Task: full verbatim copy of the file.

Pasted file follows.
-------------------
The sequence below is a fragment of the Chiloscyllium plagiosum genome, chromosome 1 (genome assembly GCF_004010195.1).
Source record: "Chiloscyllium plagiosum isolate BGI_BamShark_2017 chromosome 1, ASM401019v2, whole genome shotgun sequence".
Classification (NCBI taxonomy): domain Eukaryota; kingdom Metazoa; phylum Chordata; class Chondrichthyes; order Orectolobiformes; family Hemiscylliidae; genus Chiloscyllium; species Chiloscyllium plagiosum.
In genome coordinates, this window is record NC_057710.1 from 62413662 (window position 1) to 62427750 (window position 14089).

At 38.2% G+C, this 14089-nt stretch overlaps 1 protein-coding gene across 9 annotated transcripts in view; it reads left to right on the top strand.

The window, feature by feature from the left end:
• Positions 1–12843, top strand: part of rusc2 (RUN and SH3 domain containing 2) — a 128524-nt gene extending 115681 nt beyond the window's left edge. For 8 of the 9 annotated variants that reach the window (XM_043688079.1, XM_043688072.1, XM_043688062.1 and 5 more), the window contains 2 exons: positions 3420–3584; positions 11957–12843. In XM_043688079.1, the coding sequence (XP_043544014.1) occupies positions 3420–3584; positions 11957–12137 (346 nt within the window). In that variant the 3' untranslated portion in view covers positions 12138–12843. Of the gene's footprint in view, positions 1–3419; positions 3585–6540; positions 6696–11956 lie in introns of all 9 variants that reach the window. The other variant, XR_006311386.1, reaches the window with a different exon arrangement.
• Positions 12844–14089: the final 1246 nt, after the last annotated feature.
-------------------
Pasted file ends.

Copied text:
The sequence below is a fragment of the Chiloscyllium plagiosum genome, chromosome 1 (genome assembly GCF_004010195.1).
Source record: "Chiloscyllium plagiosum isolate BGI_BamShark_2017 chromosome 1, ASM401019v2, whole genome shotgun sequence".
Classification (NCBI taxonomy): domain Eukaryota; kingdom Metazoa; phylum Chordata; class Chondrichthyes; order Orectolobiformes; family Hemiscylliidae; genus Chiloscyllium; species Chiloscyllium plagiosum.
In genome coordinates, this window is record NC_057710.1 from 62413662 (window position 1) to 62427750 (window position 14089).

At 38.2% G+C, this 14089-nt stretch overlaps 1 protein-coding gene across 9 annotated transcripts in view; it reads left to right on the top strand.

The window, feature by feature from the left end:
• Positions 1–12843, top strand: part of rusc2 (RUN and SH3 domain containing 2) — a 128524-nt gene extending 115681 nt beyond the window's left edge. For 8 of the 9 annotated variants that reach the window (XM_043688079.1, XM_043688072.1, XM_043688062.1 and 5 more), the window contains 2 exons: positions 3420–3584; positions 11957–12843. In XM_043688079.1, the coding sequence (XP_043544014.1) occupies positions 3420–3584; positions 11957–12137 (346 nt within the window). In that variant the 3' untranslated portion in view covers positions 12138–12843. Of the gene's footprint in view, positions 1–3419; positions 3585–6540; positions 6696–11956 lie in introns of all 9 variants that reach the window. The other variant, XR_006311386.1, reaches the window with a different exon arrangement.
• Positions 12844–14089: the final 1246 nt, after the last annotated feature.